Chien was suspected to be the mastermind of a ring trafficking rhino horns, elephant tusks and products of wild animals from Africa to Vietnam.
Bui Thi Ha, Director of Policy and Legislative Campaigns at ENV, acknowledged Vietnam’s breakthrough efforts in the fight against wildlife trafficking when Chien was brought to trial.
However, she said, the 13-month imprisonment is not strict enough to reflect the seriousness of the case.
The centre has expected a higher prison term to be issued for the defendant which will be a deterrent to wildlife traffickers, she said.
The 2017 Penal Code, which came into force since January 1, 2018, increases maximum jail sentences for wildlife crime from seven years to 15 years.
The ENV on January 22 revealed that 16 international and social organisations in wildlife protection in Vietnam signed a letter calling on Vietnamese law enforcement agencies to strictly handle Chien.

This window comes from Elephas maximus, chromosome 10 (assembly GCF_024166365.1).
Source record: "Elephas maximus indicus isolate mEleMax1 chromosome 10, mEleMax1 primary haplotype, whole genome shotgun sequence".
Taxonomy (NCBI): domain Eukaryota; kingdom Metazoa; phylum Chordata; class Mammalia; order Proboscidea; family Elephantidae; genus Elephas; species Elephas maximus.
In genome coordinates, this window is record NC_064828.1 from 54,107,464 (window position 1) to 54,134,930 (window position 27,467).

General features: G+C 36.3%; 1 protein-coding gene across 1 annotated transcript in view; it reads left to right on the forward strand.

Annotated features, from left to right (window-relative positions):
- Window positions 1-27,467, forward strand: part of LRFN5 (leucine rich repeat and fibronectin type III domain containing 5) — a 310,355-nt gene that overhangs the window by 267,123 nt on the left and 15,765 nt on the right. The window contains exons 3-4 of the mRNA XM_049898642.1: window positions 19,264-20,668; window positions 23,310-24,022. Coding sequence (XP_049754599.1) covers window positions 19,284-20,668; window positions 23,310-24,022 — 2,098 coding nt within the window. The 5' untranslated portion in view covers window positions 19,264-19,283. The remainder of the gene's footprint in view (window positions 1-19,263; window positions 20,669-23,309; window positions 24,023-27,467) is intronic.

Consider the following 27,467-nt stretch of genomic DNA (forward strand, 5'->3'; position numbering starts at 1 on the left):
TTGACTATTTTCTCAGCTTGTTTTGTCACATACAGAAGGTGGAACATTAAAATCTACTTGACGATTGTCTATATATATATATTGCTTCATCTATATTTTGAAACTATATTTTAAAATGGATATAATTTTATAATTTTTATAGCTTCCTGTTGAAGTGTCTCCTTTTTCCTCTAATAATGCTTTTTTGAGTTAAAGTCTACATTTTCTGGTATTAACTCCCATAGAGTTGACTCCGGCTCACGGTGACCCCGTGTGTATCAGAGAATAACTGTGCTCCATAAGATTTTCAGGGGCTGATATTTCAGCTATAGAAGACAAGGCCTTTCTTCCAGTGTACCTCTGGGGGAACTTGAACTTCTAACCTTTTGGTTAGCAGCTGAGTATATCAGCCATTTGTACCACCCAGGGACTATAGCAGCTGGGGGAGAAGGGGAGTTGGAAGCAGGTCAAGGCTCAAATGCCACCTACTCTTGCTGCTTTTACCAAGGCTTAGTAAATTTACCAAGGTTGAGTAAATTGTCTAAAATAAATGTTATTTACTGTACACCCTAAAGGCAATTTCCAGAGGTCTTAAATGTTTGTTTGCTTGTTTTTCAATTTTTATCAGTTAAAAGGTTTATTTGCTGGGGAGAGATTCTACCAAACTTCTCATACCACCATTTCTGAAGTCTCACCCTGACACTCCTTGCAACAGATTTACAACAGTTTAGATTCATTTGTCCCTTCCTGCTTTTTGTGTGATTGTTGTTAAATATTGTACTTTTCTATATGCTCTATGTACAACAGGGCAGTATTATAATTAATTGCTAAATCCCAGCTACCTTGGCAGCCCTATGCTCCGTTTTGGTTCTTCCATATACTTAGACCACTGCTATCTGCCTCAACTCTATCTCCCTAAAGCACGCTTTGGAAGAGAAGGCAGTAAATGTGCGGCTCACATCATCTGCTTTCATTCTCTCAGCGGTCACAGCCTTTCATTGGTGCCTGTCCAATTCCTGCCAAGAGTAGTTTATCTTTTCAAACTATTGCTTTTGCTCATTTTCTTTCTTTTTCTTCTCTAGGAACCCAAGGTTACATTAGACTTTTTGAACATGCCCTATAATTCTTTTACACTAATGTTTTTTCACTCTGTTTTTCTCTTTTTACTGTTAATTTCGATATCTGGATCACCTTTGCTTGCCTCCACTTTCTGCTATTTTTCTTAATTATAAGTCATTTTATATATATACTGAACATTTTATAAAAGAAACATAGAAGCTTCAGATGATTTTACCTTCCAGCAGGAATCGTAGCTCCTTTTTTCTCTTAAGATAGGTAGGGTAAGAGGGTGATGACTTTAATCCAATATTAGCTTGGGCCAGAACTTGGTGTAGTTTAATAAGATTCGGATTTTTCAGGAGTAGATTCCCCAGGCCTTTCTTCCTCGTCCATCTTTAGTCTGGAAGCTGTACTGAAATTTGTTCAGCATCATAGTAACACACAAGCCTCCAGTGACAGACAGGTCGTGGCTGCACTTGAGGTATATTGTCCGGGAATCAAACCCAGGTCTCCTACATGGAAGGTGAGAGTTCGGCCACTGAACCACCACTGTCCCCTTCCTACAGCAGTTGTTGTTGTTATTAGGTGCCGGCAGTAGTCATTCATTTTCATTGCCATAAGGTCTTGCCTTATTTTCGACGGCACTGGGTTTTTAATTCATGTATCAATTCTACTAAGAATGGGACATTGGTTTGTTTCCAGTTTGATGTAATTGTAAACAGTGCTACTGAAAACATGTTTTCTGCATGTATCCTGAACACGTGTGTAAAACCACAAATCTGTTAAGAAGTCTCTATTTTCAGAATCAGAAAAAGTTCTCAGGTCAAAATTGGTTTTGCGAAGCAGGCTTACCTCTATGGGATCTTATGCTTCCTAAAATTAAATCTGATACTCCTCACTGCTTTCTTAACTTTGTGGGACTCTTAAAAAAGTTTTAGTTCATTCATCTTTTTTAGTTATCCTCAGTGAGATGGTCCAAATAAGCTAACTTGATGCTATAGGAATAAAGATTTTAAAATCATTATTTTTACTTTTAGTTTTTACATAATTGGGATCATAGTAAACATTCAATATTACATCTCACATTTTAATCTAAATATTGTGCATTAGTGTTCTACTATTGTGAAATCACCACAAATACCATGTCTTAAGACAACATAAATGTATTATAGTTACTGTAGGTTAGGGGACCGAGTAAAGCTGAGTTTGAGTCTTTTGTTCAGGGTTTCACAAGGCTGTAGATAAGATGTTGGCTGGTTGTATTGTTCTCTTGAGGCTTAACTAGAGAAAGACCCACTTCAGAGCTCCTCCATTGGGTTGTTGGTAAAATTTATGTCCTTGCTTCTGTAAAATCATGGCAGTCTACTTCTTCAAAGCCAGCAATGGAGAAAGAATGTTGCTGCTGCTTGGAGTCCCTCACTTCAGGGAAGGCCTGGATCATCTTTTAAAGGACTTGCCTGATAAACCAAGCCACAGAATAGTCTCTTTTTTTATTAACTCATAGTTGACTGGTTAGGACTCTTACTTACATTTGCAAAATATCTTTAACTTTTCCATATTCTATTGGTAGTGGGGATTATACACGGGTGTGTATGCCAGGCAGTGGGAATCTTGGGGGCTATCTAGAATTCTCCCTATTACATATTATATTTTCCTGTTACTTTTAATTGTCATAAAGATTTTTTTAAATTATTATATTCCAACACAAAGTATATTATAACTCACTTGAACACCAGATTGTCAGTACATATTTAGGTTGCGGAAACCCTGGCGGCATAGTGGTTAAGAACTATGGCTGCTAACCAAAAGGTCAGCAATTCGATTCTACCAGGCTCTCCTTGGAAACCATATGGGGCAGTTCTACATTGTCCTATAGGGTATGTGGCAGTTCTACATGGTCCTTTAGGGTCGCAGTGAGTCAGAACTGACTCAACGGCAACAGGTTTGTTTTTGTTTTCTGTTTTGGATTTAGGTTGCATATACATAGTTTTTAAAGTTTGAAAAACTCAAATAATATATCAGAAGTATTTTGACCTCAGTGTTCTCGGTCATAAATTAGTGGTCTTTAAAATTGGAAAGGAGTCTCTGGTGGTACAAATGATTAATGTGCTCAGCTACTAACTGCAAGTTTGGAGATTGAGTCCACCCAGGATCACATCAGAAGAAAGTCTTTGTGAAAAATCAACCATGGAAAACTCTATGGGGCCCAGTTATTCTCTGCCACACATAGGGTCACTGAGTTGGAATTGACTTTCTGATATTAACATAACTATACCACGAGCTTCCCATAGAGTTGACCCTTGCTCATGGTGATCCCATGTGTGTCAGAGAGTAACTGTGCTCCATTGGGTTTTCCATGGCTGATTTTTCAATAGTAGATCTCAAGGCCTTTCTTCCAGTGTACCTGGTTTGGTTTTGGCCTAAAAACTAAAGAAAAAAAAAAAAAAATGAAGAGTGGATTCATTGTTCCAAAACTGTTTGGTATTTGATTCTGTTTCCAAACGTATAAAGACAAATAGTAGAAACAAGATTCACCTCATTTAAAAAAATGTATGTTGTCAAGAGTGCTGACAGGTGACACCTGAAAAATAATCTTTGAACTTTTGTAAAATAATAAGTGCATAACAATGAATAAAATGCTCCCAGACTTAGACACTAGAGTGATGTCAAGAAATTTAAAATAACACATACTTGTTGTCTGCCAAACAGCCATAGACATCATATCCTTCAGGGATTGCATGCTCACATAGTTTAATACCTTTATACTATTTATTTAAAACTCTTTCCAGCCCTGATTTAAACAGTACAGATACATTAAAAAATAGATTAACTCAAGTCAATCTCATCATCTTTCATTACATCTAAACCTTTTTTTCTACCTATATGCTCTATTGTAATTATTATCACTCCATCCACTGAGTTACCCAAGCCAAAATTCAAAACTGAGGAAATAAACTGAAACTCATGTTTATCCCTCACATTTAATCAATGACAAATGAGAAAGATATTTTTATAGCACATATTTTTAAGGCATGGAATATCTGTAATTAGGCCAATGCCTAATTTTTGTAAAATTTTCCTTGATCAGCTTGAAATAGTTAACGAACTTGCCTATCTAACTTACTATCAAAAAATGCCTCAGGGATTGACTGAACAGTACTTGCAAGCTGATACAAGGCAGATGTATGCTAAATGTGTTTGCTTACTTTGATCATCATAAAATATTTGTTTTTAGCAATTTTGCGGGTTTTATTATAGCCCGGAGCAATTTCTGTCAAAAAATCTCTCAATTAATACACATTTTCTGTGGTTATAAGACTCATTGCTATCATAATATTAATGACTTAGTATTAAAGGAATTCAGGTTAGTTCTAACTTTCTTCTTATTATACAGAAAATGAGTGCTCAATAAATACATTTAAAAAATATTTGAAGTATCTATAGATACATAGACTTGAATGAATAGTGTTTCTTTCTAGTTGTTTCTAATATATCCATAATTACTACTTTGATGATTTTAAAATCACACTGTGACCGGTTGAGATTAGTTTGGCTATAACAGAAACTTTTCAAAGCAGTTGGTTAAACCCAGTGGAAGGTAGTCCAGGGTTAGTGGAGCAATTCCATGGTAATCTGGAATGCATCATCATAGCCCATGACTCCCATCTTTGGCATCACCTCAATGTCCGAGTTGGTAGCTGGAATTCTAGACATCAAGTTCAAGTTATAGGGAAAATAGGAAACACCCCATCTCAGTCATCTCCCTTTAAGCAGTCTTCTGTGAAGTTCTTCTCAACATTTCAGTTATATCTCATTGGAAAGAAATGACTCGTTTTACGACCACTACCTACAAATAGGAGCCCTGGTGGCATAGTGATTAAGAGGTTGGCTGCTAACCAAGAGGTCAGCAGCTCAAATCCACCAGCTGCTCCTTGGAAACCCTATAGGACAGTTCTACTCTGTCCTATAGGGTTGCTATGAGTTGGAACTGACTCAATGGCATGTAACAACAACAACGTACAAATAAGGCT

Earlier at Chien’s trial on November 27, 2017, the judging council asked for supplementary investigation to clarify the origin of some seized exhibits and conflicts in defendants’ statements.
Chien, who was arrested in April, 2017, was allegedly the head of a wild animal trafficking ring from Africa to Vietnam. In 2007, he was arrested and punished in Tanzania for illegally transporting wild animals.
In the last five years, his ring is believed to have expanded its operations in Africa, focusing on rhino horn, elephant tusks and pangolin scales trading.
In September 2017, in a visit to Vietnam, a delegation of the Convention on International Trade in Endangered Species of Wild Fauna and Flora (CITES)’s Secretariat and Vietnamese authorities reviewed the ratio of arresting and prosecuting of wildlife crimes. CITES recommended that Vietnam strengthen efforts in trying and apply stricter punishments for the crimes.